Happy Thanksgiving to Telephone Operators Everywhere!


Pictured is Lily Tomlin as Ernestine the Operator, a character she made famous in 1976 when she appeared in a parody of a commercial on Saturday Night Live, in which she proclaimed, “We don’t care, we don’t have to...we’re the phone company.” Ernestine was a nosey, condescending telephone operator that AT&T offered Tomlin $500,000 to play in a commercial. In typical Ernestine fashion, she declined saying she didn’t care about the money, she had to maintain her artistic integrity!

By: Craig MacDonald

One of the busiest calling days of the year is Thanksgiving, when people talk to loved ones. Over the years, one of the persons who has helped connect people more than almost any other is the Telephone Operator, both Long Distance and Directory Assistance. I was a DA Operator back in the 1970s and I know how important the job is. I later was in charge of a program that honored Telephone Operators. I’ d like to honor them again today. Way back when, the first telephone operators were men, but many of them didn’t do such a good job and were replaced by women.

Today, men have redeemed themselves and there are plenty of men and women serving as operators, assisting you in your various communication needs.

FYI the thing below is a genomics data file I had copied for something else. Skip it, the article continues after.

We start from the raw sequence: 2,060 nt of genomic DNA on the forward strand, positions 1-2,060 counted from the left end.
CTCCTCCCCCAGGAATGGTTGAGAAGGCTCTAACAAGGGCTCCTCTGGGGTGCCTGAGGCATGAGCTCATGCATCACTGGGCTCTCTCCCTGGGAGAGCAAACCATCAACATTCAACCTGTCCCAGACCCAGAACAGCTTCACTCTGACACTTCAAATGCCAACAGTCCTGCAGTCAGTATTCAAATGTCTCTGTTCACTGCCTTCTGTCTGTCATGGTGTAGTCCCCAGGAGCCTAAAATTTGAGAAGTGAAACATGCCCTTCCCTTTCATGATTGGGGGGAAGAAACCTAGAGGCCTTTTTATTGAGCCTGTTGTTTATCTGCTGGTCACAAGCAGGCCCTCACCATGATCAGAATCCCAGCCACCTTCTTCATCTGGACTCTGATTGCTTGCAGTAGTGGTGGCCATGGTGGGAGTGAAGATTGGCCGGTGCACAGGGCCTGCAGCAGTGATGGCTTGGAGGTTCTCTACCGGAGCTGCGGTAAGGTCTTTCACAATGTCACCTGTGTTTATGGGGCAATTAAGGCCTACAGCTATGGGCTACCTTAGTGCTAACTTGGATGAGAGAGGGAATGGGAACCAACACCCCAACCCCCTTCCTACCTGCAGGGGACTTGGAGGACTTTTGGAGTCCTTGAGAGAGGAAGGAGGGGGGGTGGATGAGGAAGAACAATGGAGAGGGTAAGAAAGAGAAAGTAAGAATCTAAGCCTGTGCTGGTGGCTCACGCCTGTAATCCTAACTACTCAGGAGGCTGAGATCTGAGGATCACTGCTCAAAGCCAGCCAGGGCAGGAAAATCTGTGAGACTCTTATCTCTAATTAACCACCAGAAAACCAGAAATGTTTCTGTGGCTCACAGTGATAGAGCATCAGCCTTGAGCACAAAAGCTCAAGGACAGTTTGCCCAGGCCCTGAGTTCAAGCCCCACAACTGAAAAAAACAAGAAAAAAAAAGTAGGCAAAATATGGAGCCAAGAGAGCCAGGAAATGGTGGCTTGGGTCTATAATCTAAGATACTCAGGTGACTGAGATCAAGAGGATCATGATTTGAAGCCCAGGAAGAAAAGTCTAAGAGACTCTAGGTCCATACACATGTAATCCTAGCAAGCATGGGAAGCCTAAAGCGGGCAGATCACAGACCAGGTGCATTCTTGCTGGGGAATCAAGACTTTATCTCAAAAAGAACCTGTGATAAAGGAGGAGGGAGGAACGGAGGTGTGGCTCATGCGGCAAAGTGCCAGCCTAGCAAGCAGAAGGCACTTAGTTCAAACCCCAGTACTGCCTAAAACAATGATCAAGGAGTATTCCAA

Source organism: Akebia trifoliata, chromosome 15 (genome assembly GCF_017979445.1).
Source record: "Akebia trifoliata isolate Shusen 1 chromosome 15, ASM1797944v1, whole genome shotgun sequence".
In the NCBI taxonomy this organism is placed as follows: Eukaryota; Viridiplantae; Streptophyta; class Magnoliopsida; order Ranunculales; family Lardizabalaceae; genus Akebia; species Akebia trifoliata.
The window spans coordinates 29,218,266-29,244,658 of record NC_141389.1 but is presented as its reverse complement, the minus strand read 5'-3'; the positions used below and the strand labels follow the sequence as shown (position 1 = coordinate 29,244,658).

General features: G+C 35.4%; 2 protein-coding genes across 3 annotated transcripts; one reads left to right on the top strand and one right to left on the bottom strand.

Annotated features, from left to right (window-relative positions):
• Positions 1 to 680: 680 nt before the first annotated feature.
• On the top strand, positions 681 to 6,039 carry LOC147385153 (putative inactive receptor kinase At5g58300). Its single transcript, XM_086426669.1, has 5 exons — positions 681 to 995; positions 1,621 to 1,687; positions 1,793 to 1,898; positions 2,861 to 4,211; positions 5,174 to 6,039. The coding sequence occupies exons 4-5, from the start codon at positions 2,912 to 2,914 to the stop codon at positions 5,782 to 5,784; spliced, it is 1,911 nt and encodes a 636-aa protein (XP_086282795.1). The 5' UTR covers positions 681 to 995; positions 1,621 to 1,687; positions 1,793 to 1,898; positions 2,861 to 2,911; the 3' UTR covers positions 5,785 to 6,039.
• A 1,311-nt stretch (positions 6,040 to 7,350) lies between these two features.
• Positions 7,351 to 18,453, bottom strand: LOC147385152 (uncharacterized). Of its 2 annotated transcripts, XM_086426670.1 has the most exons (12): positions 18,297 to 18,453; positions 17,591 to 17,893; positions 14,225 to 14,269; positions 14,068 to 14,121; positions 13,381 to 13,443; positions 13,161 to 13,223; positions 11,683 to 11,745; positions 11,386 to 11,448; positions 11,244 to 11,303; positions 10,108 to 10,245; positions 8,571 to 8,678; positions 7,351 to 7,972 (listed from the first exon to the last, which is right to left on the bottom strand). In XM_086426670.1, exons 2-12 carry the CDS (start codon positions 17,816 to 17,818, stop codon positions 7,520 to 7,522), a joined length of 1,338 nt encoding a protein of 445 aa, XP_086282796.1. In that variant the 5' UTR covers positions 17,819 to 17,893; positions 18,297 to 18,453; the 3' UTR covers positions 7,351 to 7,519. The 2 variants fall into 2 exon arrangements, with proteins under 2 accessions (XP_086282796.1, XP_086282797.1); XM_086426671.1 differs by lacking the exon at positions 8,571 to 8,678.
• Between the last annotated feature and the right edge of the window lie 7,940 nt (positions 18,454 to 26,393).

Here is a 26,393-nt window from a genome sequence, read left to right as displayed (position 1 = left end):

I once interviewed several veteran operators and what stories they had.

  • Some had worked for more than 50 years and told me things like how the windows had to all be blacked out during World War II for security.
  • One told me if you’ re ever in a phone booth and don’ t have a pen to jot down the number, breathe on the glass, then write the number with your finger. I’ve done that and it really works.
  • Another said she got a call from a woman requesting a number. The operator discovered there were several people with that name and asked if the caller knew the address. “No, but she lives in a brown house with a green Chevy parked in front,” came the reply.
  • A phone company employee said when she placed a collect call, a child answered the phone. “When the child didn’t understand calling collect, I asked her to have someone older come to the phone. The next thing I heard was a dog barking into the receiver.”
  • In San Diego, a customer asked how much a call would be to Dallas. “I told the customer,” explained a male operator. “The customer then asked how much could he say for that amount. I told him it depended on how fast he could talk.”
  • Another operator told me that she got a call in 1950 from a very confident-sounding guy. “Before hanging up, he gave me his name and insisted I write it down because he would be famous some day,” she said. “Over 10 years later, I was cleaning out my desk and found a note: ‘ I must remember this fellow’ s name because he will be famous some day–Johnny Carson.’ “

Happy Thanksgiving Operators Everywhere. And Many, Many Thanks For All You Do! (Editor’ s Note: Pulitzer Prize Nominee Craig MacDonald’ s new book, Old West Christmas – Tales with a Twist, would make a great Holiday Gift. See: goldrushglimpses.com

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